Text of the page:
Michael Jordan inducted into Hall of Fame

Vtr_Racing

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Bear in mind this is a journalists version of the speech. It does seem the basketball star used the ceremony as an ax grinding session.
SPRINGFIELD, Mass. – The tears tumbled, flooding his face and Michael Jordan had yet to march to the microphone at Symphony Hall. He had listened to the genuine stories and speeches of a remarkable class. He had watched a “This is Your Life” video compilation of his basketball genius. Everything flashed before him, a legacy that he’s fought with body and soul to never, ever let go into yesterday.

Yes, Michael Jordan was still fighting it on Friday night, and maybe he always will. Mostly, he was crying over the passing of that old Jordan, and it wouldn’t be long until he climbed out of his suit and back into his uniform and shorts, back into an adolescent act that’s turned so tedious.

This wasn’t a Hall of Fame induction speech, but a bully tripping nerds with lunch trays in the school cafeteria. He had a responsibility to his standing in history, to players past and present, and he let everyone down. This was a night to leave behind the petty grievances and past slights – real and imagined. This was a night to be gracious, to be generous with praise and credit.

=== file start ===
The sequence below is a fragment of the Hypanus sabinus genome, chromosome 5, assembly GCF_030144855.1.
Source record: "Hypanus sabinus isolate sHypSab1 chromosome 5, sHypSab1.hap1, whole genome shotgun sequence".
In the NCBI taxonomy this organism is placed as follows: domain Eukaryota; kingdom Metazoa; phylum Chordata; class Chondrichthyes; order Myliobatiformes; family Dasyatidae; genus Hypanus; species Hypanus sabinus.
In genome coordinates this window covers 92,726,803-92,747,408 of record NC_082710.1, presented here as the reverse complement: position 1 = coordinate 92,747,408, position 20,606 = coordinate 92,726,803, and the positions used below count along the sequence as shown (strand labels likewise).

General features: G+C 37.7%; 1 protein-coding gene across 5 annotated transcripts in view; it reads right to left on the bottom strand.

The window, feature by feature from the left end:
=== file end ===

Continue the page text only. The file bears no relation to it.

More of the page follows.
More NBA Videos More From Adrian WojnarowskiAgainst Jordan, defense never rested Sep 11, 2009 Trail of Crumbs leads Jordan to Hall's doorstep Sep 9, 2009 “M.J. was introduced as the greatest player ever and he’s still standing there trying to settle scores,” one Hall of Famer said privately later.

Jordan didn’t hurt his image with the NBA community, as much as he reminded them of it. “That’s who Michael is,” one high-ranking team executive said. “It wasn’t like he was out of character. There’s no one else who could’ve gotten away with what he did tonight. But it was Michael, and everyone just goes along.”

Jordan wandered through an unfocused and uninspired speech at Symphony Hall, disparaging people who had little to do with his career, like Jeff Van Gundy and Bryon Russell. He ignored people who had so much to do with it, like his personal trainer, Tim Grover. This had been a moving and inspirational night for the NBA – one of its best ceremonies ever – and five minutes into Jordan’s speech it began to spiral into something else. Something unworthy of Jordan’s stature, something beneath him.